Offshore drilling was a growth industry during the 1960s and 1970s. Since the early 1980s, it has matured into a cyclical service industry periodically requiring huge investment. The answer to this need is industrialization - a process that smooths out business peaks and valleys, allowing greater focus on operational issues, service aspects, and safety.

Unfortunately, there are no safe measures to provide stability in offshore drilling. Offshore drilling contractors cannot economically hedge by purchasing oil futures or options on Nymex (New York Mercantile Exchange) like oil producers can. Again, it is probably not safe to purchase shipyards or workboats or other neighboring services. These businesses are usually cyclical, not counter-cyclical. The only remedy is long-term contracts, when the market provides that luxury, and a strong balance sheet.

How do drilling contractors get there? The answer is consolidation, leading to industrialization. Consolidation with the objective of maximizing day rates would be guaranteed to fail. Instead, the objective should be to maximize the term of the contracts with a reasonable return on capital invested. This is a completely different risk/reward profile.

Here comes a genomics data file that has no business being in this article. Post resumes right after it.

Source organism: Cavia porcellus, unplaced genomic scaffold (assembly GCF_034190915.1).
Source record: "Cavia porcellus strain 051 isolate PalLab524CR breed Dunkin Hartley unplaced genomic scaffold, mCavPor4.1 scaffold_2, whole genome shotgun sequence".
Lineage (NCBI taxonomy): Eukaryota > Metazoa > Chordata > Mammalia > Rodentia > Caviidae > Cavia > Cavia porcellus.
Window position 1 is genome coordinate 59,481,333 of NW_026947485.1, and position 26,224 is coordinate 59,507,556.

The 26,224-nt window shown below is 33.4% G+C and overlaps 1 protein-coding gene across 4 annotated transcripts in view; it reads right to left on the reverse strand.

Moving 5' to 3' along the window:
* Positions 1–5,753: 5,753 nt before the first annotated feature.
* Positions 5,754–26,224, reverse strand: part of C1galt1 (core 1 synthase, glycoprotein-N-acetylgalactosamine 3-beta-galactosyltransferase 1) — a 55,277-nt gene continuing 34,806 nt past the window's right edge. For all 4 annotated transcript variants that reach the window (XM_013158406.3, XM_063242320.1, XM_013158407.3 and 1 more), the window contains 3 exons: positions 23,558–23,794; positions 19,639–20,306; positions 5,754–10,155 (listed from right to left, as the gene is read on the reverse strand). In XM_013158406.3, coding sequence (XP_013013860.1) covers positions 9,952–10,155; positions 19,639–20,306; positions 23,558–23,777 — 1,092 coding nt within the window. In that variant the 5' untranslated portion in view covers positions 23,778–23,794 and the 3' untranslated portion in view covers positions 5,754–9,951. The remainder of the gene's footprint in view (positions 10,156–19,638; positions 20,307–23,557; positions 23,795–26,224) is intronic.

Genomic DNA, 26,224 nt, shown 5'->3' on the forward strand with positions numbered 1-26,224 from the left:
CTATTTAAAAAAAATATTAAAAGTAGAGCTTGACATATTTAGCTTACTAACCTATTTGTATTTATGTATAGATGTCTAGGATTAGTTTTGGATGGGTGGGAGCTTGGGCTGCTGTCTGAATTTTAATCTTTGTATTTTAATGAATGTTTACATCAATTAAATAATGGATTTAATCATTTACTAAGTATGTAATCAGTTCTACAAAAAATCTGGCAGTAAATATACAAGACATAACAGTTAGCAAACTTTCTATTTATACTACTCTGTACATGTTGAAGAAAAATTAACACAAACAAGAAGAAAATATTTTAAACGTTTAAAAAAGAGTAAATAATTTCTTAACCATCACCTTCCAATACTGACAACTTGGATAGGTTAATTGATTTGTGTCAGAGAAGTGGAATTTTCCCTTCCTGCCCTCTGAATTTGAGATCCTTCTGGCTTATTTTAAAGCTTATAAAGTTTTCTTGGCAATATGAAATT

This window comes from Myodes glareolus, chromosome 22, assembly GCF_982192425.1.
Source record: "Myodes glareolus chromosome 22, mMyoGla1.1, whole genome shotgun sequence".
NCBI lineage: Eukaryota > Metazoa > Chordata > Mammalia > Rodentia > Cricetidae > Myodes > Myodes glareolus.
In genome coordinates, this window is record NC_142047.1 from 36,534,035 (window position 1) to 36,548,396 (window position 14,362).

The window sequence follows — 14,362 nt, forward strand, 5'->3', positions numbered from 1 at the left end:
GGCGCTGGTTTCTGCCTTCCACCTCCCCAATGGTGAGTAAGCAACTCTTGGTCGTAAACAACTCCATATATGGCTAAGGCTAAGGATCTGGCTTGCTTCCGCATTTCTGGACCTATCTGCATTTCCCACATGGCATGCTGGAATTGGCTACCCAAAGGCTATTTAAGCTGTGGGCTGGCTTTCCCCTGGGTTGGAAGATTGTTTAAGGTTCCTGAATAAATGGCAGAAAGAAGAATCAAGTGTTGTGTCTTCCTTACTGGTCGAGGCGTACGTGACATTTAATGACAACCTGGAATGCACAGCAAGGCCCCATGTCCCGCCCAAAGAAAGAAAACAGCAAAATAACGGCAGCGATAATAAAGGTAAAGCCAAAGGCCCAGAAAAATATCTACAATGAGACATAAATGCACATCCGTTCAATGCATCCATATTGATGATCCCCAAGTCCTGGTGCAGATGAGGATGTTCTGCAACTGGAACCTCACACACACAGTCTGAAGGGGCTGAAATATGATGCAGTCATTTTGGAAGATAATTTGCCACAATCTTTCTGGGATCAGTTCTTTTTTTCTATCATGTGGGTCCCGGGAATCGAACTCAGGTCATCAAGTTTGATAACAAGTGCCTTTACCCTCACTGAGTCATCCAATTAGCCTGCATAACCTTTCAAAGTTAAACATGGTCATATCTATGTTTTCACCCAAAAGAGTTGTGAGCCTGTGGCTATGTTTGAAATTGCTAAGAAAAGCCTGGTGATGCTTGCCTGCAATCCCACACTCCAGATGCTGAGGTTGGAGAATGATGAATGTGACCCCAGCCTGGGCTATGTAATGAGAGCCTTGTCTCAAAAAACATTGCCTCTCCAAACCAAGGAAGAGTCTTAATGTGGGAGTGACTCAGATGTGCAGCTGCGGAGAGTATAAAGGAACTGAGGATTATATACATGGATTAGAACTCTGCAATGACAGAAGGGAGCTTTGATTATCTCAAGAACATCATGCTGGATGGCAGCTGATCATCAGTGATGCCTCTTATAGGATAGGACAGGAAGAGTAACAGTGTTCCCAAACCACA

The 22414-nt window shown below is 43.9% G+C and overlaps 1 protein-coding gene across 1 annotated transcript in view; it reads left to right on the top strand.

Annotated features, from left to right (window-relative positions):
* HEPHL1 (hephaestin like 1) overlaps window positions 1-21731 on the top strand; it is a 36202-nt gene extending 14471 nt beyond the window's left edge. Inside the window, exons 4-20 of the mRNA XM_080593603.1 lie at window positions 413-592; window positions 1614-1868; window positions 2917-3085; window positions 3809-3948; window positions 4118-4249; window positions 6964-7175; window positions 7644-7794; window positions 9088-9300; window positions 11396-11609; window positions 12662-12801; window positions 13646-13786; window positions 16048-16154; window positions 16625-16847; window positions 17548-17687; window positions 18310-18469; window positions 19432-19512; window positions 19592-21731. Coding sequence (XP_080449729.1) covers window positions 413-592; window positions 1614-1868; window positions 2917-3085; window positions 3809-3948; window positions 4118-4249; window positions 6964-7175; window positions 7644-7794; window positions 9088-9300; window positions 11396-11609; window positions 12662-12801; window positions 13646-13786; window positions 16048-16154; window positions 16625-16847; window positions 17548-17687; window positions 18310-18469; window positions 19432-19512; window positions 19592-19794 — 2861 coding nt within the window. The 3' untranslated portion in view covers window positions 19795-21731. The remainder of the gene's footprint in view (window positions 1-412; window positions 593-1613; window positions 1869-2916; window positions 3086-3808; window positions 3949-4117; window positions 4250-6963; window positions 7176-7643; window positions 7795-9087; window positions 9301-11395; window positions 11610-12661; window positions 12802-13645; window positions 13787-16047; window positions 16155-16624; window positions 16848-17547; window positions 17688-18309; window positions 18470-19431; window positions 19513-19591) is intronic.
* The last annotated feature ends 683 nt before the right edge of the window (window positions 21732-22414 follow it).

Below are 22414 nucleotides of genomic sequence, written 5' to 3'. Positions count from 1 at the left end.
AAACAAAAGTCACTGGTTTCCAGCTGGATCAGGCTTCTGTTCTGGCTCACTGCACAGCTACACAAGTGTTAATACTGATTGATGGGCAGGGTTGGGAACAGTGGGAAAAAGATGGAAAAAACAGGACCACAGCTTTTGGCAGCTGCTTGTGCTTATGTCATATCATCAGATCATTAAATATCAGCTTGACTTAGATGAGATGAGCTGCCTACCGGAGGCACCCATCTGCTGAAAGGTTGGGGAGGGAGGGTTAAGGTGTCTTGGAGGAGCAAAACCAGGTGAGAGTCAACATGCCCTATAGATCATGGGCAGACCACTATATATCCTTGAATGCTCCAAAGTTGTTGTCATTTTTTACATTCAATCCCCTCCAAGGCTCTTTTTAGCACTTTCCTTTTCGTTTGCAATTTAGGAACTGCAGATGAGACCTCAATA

Business model

Instead of requiring $200,000/day to build a new semisubmersible, contractors could build the same rig and charge perhaps $130,000/day, but over the life of the asset. In other words, if contractors can eliminate or at least reduce uncertainty, offshore drilling contractors can accept a lower return on invested capital. The advantages for the oil producers include:

  • Better cost predictability with even day rates
  • Continuity leading to safer operations
  • Better-maintained equipment, reducing downtime
  • More focus on training personnel, reducing downtime.

The industry is beginning to see a modest measure of industry consolidation, at least in the deepwater segment. However, in shallow waters, the rig business is much more fragmented. There is clearly room for consolidation.

Now is that time for further consolidation. Rig contractors are facing a huge investment need over the next few years. The world drilling fleet has never been older.

The industry has experienced a strong comeback in commodity oil and gas prices, which has fueled an improving drilling market. At this stage, rig day rates are approaching - and will perhaps during a short period of time, exceed - replacement cost day rates. In an unsophisticated market scenario, without discipline and patience, contractors will order new rigs against record day rates for a 3-5 year period. If rig contractors are able to consolidate their number to something like 4-6, from 11 in the US today, it appears that both drilling contractors and oil producers will win in the long run.

In summary, industrialization means a focus on service and building MODUs because the customer demands them, not because the drilling contractor can afford them.


Jan Rask is the President and CEO of Marine Drilling Companies, Inc.